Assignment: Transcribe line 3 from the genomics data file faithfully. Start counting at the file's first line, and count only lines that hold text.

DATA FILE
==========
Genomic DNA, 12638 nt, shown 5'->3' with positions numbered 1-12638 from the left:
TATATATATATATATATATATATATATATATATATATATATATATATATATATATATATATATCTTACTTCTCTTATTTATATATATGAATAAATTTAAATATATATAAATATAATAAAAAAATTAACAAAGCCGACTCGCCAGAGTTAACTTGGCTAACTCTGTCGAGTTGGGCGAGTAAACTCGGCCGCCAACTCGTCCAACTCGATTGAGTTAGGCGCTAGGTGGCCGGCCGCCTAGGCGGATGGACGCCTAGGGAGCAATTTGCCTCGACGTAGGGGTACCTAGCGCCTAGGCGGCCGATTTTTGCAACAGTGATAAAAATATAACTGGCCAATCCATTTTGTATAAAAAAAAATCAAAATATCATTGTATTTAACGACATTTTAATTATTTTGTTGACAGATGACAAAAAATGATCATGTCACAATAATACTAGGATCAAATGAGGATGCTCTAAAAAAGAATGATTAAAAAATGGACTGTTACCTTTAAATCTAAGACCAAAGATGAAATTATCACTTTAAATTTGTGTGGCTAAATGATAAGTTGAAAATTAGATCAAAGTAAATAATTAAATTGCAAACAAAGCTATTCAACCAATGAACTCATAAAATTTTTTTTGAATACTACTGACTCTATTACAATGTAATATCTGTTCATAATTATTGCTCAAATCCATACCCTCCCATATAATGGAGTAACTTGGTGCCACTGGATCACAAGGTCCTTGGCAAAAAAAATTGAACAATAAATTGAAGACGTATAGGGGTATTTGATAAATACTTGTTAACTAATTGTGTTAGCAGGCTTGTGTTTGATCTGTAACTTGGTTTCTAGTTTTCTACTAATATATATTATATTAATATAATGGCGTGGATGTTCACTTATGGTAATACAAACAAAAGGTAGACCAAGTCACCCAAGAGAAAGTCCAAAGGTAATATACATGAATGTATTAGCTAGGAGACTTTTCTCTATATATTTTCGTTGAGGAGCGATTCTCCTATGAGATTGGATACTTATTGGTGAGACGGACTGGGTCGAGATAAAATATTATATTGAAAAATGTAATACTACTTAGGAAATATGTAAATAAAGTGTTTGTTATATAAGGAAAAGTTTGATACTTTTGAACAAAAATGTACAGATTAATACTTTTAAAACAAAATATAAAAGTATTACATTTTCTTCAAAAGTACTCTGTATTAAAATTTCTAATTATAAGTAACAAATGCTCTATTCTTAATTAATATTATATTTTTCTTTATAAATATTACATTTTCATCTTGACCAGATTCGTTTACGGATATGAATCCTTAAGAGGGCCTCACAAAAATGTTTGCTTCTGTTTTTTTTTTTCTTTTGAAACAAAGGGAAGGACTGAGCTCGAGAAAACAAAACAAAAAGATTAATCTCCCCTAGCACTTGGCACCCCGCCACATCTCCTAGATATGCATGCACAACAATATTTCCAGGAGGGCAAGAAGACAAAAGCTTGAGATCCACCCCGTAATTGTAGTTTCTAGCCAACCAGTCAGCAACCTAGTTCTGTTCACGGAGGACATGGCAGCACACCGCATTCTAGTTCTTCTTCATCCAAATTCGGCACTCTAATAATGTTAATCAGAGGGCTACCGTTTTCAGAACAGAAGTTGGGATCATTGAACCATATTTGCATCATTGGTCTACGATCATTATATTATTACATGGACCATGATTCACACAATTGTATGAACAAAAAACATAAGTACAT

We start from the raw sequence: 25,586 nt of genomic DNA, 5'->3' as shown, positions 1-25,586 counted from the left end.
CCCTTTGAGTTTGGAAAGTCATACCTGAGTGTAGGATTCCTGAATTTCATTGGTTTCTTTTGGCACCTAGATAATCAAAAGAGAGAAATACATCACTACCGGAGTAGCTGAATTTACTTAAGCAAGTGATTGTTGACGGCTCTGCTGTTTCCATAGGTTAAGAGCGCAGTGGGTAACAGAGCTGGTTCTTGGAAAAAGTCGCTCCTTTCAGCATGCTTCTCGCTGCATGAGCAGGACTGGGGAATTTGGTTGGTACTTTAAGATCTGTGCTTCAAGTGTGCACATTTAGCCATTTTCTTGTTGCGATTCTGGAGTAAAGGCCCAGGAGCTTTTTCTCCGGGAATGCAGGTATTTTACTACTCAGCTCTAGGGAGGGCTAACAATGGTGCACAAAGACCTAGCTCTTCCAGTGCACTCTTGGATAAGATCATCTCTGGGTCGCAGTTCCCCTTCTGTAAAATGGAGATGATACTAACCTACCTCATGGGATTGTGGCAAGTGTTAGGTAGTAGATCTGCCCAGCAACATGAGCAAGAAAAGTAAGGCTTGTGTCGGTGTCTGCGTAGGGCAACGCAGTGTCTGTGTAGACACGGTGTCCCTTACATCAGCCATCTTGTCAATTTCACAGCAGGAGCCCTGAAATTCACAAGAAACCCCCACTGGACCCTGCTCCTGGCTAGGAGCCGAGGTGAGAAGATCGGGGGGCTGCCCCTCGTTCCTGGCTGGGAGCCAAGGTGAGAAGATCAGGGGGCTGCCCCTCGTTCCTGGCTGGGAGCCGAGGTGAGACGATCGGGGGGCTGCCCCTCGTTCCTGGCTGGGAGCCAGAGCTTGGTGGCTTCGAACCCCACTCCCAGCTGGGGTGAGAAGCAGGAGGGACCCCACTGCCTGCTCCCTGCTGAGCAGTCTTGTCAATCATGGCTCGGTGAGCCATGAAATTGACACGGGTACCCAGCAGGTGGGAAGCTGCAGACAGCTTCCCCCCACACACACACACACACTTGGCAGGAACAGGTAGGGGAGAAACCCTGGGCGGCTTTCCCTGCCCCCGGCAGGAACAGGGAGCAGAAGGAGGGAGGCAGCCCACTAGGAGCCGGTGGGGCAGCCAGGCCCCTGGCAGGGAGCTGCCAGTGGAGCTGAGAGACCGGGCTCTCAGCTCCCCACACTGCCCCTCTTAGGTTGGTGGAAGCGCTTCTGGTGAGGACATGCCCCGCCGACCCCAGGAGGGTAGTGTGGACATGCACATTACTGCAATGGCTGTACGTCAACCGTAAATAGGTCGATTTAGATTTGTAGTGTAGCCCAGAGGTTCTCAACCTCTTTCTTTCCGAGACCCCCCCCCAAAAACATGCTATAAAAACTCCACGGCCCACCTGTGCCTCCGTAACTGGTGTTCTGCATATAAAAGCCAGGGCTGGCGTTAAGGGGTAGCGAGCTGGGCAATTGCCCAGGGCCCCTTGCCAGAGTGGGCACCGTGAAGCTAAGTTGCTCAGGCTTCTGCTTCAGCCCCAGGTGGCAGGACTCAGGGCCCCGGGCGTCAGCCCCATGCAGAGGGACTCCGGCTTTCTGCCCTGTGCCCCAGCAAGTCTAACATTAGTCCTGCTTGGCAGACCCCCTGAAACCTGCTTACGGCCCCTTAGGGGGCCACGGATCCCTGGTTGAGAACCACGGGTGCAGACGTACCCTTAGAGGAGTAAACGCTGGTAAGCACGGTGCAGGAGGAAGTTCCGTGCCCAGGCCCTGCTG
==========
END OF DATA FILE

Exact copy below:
We start from the raw sequence: 25,586 nt of genomic DNA, 5'->3' as shown, positions 1-25,586 counted from the left end.